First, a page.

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SAN JUAN, Puerto Rico (AP) — Government officials on Monday denied claims they plan to eliminate the Energy Commission that regulates Puerto Rico’s power company amid plans to privatize the utility, which they have warned will run out of funds by mid-February.

The denial came a day after a federal control board overseeing the island’s finances requested that a judge authorize a loan of up to $1.3 billion to Puerto Rico’s Electric Power Authority so it can keep operating. The board said the power company could see an estimated $1.2 billion loss in revenue in the first six months after Hurricane Maria.

Jose Roman, president of the Energy Commission, urged the administration of Gov. Ricardo Rossello to keep the body or create a new regulatory entity, saying strong oversight will be needed if the utility is privatized.

“The company still represents a challenge,” he said, adding that the commission will work together with the government on privatization plans.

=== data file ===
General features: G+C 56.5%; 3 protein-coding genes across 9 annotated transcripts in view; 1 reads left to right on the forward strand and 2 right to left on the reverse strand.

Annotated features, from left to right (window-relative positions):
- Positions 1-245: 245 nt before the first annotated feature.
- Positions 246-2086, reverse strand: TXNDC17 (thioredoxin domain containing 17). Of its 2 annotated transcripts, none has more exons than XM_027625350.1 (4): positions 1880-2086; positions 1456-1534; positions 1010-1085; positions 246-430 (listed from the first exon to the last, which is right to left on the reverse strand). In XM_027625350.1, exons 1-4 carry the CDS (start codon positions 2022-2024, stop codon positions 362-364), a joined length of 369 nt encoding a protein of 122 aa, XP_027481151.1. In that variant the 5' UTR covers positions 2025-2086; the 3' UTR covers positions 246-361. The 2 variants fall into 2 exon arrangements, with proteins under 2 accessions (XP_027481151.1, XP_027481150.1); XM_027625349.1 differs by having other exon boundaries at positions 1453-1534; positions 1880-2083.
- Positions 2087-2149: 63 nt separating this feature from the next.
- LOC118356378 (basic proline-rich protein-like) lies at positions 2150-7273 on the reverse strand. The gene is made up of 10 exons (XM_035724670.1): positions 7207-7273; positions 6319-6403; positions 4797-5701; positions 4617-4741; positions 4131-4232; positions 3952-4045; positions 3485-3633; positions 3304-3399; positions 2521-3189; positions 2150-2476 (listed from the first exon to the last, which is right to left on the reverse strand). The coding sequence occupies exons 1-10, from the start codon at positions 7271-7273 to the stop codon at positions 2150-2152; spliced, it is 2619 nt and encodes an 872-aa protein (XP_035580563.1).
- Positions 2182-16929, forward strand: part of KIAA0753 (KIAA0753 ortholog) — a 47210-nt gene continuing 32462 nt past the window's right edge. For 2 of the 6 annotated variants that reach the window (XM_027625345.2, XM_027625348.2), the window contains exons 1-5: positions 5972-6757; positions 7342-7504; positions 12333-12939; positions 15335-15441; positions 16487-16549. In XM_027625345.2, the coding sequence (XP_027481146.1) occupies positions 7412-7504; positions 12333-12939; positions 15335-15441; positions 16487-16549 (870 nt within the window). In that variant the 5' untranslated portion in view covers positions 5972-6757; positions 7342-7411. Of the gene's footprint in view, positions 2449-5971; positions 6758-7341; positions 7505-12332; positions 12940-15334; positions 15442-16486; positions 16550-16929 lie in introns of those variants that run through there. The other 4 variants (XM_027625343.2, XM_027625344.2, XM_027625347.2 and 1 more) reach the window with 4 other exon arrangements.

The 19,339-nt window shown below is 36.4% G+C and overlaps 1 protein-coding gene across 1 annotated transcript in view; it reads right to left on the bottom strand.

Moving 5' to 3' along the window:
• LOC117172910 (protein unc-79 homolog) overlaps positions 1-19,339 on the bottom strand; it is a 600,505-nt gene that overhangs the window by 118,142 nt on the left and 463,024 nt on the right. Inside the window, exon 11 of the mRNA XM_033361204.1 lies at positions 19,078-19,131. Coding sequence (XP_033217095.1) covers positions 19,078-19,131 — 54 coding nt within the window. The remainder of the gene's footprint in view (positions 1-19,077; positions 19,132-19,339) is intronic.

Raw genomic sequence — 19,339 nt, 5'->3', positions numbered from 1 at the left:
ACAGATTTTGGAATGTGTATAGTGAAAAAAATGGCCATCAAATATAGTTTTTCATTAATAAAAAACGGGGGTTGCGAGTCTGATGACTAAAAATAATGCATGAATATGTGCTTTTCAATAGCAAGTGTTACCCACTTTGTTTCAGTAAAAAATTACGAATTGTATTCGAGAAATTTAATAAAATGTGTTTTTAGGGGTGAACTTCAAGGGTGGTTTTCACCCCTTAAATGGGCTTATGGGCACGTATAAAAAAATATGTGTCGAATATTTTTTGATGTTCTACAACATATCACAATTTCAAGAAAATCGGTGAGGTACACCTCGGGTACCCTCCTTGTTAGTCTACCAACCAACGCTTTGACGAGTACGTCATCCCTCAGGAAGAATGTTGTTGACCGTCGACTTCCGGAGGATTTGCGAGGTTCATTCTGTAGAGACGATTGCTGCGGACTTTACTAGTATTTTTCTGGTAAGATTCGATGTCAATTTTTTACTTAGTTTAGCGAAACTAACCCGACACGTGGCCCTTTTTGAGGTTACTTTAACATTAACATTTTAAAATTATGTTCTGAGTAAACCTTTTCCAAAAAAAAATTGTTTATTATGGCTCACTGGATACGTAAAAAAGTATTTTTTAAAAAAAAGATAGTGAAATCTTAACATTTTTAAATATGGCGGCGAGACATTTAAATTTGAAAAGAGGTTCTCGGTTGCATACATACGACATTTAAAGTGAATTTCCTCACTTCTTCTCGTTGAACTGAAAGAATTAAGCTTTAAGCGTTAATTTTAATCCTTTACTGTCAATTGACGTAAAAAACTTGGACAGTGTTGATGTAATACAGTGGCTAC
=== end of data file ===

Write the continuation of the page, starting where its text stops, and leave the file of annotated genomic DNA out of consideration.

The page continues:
Public Affairs Secretary Ramon Rosario said there is no plan to eliminate the commission, but rather to combine it with two other regulatory bodies as part of a plan to consolidate government agencies and save money amid an 11-year-old recession. He said the Energy Commission is to be fused with the Telecommunications Regulatory Board and the Public Service Commission.

However, Rosario also accused the Energy Commission of being ineffective and of wasting taxpayers’ money. “Electricity in Puerto Rico remains expensive and harmful to the environment, and the Electric Power Authority remains an inefficient monopoly,” he said.

The power company has seen its cash balance fall to $187 million more than four months after Hurricane Maria hit, and it has been able to bill only 35 percent to 40 percent of its customers, according to a motion that the federal control board filed overnight Saturday.

The board is seeking an initial $550 million loan to help the utility pay workers, finance maintenance projects and buy supplies and fuel, among other things, as crews continue to restore electricity to nearly a half million power customers still in the dark.

Legislators recently approved a measure that would authorize the island’s government to issue that loan, but it requires a judge’s approval because the power company with a $9 billion debt is undergoing a bankruptcy-like process.

The board warned that action is needed soon to help avoid a shutdown of the power company’s operations.

“The shutdown would have a cascading effect on infrastructure and services that rely on electric power to operate, plunge homes and businesses across the island into darkness, impair residents in need of power for medical operations, dialysis, and other patient needs, and impair Puerto Rico’s fragile economy,” the board stated in its motion.